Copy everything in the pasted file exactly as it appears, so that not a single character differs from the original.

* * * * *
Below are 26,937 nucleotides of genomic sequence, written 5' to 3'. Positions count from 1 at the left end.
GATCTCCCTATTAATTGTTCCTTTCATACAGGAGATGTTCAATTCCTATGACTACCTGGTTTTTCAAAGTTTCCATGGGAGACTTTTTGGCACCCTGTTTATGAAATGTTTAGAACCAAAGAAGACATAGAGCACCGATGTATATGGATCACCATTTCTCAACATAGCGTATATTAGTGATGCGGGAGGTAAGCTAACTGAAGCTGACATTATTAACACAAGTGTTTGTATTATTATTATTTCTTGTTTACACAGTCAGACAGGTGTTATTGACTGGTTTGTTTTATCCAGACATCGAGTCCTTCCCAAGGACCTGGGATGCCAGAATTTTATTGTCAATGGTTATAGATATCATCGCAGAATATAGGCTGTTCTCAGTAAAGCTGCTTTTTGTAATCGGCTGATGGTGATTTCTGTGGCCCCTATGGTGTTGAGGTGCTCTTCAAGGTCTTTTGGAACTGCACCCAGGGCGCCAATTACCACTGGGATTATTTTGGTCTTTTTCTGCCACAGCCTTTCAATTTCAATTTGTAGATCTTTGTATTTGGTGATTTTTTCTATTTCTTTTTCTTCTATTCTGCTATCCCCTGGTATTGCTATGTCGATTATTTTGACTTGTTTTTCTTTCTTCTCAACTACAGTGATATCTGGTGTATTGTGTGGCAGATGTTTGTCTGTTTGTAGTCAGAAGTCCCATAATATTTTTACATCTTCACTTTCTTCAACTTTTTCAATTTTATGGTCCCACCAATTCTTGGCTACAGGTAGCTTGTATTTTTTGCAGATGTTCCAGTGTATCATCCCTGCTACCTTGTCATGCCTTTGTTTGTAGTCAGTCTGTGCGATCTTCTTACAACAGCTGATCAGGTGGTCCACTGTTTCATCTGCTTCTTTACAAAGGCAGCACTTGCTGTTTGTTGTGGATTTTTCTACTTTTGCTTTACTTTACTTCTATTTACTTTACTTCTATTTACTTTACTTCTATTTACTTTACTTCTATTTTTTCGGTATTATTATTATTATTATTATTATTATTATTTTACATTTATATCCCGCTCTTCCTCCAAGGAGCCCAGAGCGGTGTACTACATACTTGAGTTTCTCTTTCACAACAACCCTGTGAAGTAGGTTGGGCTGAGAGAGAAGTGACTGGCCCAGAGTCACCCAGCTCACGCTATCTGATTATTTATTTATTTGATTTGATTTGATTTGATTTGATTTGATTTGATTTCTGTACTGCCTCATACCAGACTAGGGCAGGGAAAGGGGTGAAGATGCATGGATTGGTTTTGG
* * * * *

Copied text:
Below are 26,937 nucleotides of genomic sequence, written 5' to 3'. Positions count from 1 at the left end.
GATCTCCCTATTAATTGTTCCTTTCATACAGGAGATGTTCAATTCCTATGACTACCTGGTTTTTCAAAGTTTCCATGGGAGACTTTTTGGCACCCTGTTTATGAAATGTTTAGAACCAAAGAAGACATAGAGCACCGATGTATATGGATCACCATTTCTCAACATAGCGTATATTAGTGATGCGGGAGGTAAGCTAACTGAAGCTGACATTATTAACACAAGTGTTTGTATTATTATTATTTCTTGTTTACACAGTCAGACAGGTGTTATTGACTGGTTTGTTTTATCCAGACATCGAGTCCTTCCCAAGGACCTGGGATGCCAGAATTTTATTGTCAATGGTTATAGATATCATCGCAGAATATAGGCTGTTCTCAGTAAAGCTGCTTTTTGTAATCGGCTGATGGTGATTTCTGTGGCCCCTATGGTGTTGAGGTGCTCTTCAAGGTCTTTTGGAACTGCACCCAGGGCGCCAATTACCACTGGGATTATTTTGGTCTTTTTCTGCCACAGCCTTTCAATTTCAATTTGTAGATCTTTGTATTTGGTGATTTTTTCTATTTCTTTTTCTTCTATTCTGCTATCCCCTGGTATTGCTATGTCGATTATTTTGACTTGTTTTTCTTTCTTCTCAACTACAGTGATATCTGGTGTATTGTGTGGCAGATGTTTGTCTGTTTGTAGTCAGAAGTCCCATAATATTTTTACATCTTCACTTTCTTCAACTTTTTCAATTTTATGGTCCCACCAATTCTTGGCTACAGGTAGCTTGTATTTTTTGCAGATGTTCCAGTGTATCATCCCTGCTACCTTGTCATGCCTTTGTTTGTAGTCAGTCTGTGCGATCTTCTTACAACAGCTGATCAGGTGGTCCACTGTTTCATCTGCTTCTTTACAAAGGCAGCACTTGCTGTTTGTTGTGGATTTTTCTACTTTTGCTTTACTTTACTTCTATTTACTTTACTTCTATTTACTTTACTTCTATTTACTTTACTTCTATTTTTTCGGTATTATTATTATTATTATTATTATTATTATTTTACATTTATATCCCGCTCTTCCTCCAAGGAGCCCAGAGCGGTGTACTACATACTTGAGTTTCTCTTTCACAACAACCCTGTGAAGTAGGTTGGGCTGAGAGAGAAGTGACTGGCCCAGAGTCACCCAGCTCACGCTATCTGATTATTTATTTATTTGATTTGATTTGATTTGATTTGATTTGATTTGATTTCTGTACTGCCTCATACCAGACTAGGGCAGGGAAAGGGGTGAAGATGCATGGATTGGTTTTGG